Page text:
by Darrel Cline (darrelcline biblical-thinking.org)
Chapter # 4 Paragraph # 3 Study # 1 November 8, 2005 Lincolnton, N.C.
(174)Thesis:The plans of God must rest upon God's performance because man's is disastrous.
Introduction:For many weeks we have been looking into the question of what Abraham discovered as the original recipient of the promise of God. We have seen that Paul has focused his attention, and ours, upon the "bottom line": righteousness before God. Clearly, God cannot "bless" a man with any provision of "good" unless something is done to free God's actions from the necessities involved in Justice. Justice is not "optional" and refraining from giving man what he deserves is "unjust". It is no accident that Paul strives in 3:25-26 to argue that God was not being "unjust" by not treating men justly in the time before the coming of Jesus; nor is it any accident that 1 Peter 1:20 and Revelation 13:8 tell us that Jesus was "ordained" to be "slain" from the foundation of the world. The Gospel is that God Himself satisfied the true necessities of Justice so that He could be free to treat men as though they did not deserve His wrath. Thus, the question has always been, not whether men have sinned and deserve eternal condemnation, but how those sinners might be treated by God as saints. Paul's answer is that Abraham discovered that a person can be "reckoned" righteous by God on the basis of faith in what God has done, not merely said. It, obviously, begins with what He says; but what He says must come about in history in actual action, or the saying becomes a lie.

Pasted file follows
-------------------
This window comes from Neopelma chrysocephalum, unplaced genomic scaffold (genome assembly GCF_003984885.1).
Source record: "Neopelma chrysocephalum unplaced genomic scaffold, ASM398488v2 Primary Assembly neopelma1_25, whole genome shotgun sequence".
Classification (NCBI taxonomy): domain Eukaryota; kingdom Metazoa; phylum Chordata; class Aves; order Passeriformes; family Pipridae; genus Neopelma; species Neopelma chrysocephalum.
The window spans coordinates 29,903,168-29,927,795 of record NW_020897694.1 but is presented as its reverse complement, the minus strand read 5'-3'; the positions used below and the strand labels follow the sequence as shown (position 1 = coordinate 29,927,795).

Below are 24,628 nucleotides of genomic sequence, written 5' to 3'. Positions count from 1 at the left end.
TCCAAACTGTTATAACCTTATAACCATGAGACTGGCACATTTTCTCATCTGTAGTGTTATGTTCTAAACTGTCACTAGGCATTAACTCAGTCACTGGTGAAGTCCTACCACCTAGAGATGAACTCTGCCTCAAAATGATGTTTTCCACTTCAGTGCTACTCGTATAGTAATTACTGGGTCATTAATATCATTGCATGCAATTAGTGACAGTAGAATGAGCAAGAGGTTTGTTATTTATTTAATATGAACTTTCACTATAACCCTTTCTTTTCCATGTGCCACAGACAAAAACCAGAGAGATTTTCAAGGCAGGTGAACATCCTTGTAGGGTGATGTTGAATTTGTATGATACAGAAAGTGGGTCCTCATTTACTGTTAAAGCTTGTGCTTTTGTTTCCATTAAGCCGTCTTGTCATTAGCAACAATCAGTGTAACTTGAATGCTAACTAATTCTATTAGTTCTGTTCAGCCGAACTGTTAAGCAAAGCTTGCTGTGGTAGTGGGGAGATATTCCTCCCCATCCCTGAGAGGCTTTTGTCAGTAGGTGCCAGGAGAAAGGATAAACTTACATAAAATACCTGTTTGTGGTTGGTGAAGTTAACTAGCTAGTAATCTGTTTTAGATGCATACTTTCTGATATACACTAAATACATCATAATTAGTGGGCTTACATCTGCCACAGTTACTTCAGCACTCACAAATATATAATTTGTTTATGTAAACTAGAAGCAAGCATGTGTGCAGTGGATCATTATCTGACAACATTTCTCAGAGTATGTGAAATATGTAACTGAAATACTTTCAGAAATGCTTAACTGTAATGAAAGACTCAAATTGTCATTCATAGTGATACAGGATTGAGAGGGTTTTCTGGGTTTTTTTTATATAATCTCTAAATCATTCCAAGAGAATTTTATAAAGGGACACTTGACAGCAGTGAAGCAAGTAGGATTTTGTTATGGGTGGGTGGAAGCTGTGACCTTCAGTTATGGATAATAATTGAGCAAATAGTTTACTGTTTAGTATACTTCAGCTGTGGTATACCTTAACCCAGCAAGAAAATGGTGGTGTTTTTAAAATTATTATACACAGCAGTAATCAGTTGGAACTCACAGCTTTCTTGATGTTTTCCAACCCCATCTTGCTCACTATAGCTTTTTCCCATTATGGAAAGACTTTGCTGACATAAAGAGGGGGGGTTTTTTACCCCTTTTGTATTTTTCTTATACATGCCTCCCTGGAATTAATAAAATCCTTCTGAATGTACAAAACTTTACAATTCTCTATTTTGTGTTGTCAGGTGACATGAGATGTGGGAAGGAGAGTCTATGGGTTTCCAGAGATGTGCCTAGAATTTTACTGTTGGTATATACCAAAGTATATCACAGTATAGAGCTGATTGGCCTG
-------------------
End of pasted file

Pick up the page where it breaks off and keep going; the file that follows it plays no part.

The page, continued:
This is what is involved in our study this evening: the issue of whether God's words can be turned into lies. In Romans 4:16 Paul addresses the issue of whether God's "promise" can be turned into a lie. His answer is, obviously, "No", but it is important that we understand how that "No" is absolutely true.
I. The Greater Plan Behind the Promise.
A. Paul saw clearly that God has always had a greater plan that just "Israel" in an eternal state of total blessedness.
1. The Plan has always been for Abraham, and his "seed", to "inherit the world".
a. There are echoes here of the Garden of Eden and God's plan for Adam to fill the earth.
b. There are also echoes here of Babel where God forces humanity into a multi-national condition through language issues.
2. The Plan was clearly stated in Genesis 17:4-5.
a. But, the Plan was just as clear about the part "circumcision" was going to play: it was going to be the distinguishing factor for the creation of the nation of Israel.
b. This "covenant of circumcision" was not designed to undercut the Plan; it was only designed to facilitate the Plan by selectively highlighting one nation for the sake of the many.
B. Paul also, however, clearly saw that this Greater Plan had to have an effectivemechanism to impose it upon human history in the light of the rebellion of the Garden.
1. The rebellion in the Garden did three things at once.
a. It generated an "alternative plan" that was completely at odds with God's Plan.
1) This alternative plan was fundamentally a vision of the eternal future in which the "angelic host" would become the "lord host" and humans would become the "ministering host" (a complete revision of the divine plan according to Hebrews 1:14).